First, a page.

# Python/SciPy

SciPy (pronounced "Sigh Pie") is an open source Python library used for scientific computing and technical computing.

## The SciPy Library/Package

The SciPy package of key algorithms and functions core to Python's scientific computing capabilities. Available sub-packages include:

• constants: physical constants and conversion factors
• cluster: hierarchical clustering, vector quantization, K-means
• fftpack: Discrete Fourier Transform algorithms
• integrate: numerical integration routines
• interpolate: interpolation tools
• io: data input and output
• lib: Python wrappers to external libraries
• linalg: linear algebra routines
• misc: miscellaneous utilities (e.g. image reading/writing)
• ndimage: various functions for multi-dimensional image processing
• optimize: optimization algorithms including linear programming
• signal: signal processing tools
• sparse: sparse matrix and related algorithms
• spatial: KD-trees, nearest neighbors, distance functions
• special: special functions
• stats: statistical functions
• weave: tool for writing C/C++ code as Python multi-line strings

## Examples

Note: These examples will be biased towards preparation for deep learning and machine learning courses (not to show you every feature of all these libraries).

```from scipy.stats import norm
import numpy as np
```
Gaussian probability density function (PDF)
```norm.pdf(0)
norm.pdf(0, loc=5, scale=10) # scale => stdev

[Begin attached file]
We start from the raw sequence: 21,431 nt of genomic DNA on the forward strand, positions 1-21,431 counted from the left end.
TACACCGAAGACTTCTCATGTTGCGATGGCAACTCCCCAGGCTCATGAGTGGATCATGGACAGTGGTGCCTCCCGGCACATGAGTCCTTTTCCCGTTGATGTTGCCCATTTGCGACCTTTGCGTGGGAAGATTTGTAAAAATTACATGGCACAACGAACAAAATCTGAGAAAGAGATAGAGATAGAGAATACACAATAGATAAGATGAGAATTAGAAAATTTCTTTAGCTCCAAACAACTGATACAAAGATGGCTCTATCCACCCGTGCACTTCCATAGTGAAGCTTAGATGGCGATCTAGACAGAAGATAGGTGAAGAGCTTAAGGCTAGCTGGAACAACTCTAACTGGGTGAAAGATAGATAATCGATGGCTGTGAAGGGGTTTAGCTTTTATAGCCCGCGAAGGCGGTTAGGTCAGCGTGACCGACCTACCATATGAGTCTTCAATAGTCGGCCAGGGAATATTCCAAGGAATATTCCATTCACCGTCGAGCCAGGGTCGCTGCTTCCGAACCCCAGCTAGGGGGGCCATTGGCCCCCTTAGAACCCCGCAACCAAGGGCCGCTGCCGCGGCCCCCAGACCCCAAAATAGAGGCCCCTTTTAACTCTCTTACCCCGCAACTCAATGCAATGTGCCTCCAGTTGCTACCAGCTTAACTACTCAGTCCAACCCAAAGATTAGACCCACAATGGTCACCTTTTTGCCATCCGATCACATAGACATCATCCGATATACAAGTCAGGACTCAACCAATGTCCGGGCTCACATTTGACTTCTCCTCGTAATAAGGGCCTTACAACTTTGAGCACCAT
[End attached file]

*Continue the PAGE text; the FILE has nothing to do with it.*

r = np.random.randn(10)
norm.pdf(r) # calculate the PDF of all values r at the same time

# Log of Gaussian PDF is much faster to calculate, since there are no exponentials
# adding is a cheaper operation than multiplying
norm.logpdf(r)
# CDF
```
Guassian cumulative distribution function (CDF)
```norm.cdf(r)
norm.logcdf(r)
```
Sampling from a Gaussian distribution (1D)
```r = np.random.randn(10000)
plt.hist(r, bins=100)
plt.show()

r = 10 * np.random.randn(10000) + 5 # 10 = stdev; 5 = mean
plt.hist(r, bins=100)
plt.show()
```
Sampling from a Gaussian distribution (spherical and axis-aligned elliptical)
```r = np.random.randn(10000, 2)
plt.scatter(r[:,0], r[:,1])
plt.show()

# stdev
r[:,1] = 5 * r[:,1] + 2
plt.scatter(r[:,0], r[:,1])
plt.show()

plt.scatter(r[:,0], r[:,1])
plt.axis('equal')
plt.show()
```
Sampling from a General Multivariate Normal
```from scipy.stats import multivariate_normal as mvn

cov = np.array([ [1, 0.8], [0.8, 3] ])
mu = np.array([0, 2]) # mean
r = mvn.rvs(mean=mu, cov=cov, size=1000) # 1k data points
plt.scatter(r[:,0], r[:,1])
plt.axis('equal')
plt.show()

# Do the same in NumPy
r = np.random.multivariate_normal(mean=mu, cov=cov, size=1000)
plt.scatter(r[:,0], r[:,1])
plt.axis('equal')
plt.show()
```
Other interesting SciPy functions
```x = np.linspace(0, 100, 10000)
# Frequencies: 1, 3, 5
y = np.sin(x) + np.sin(3*x) + np.sin(5*x)
plt.plot(y)
plt.show()

Y = np.fft.fft(y)
plt.plot(np.abs(Y))
plt.show()

# Find the original frequencies:
2 * np.pi * 16/100 # => ~1
2 * np.pi * 48/100 # => ~3
2 * np.pi * 80/100 # => ~5
```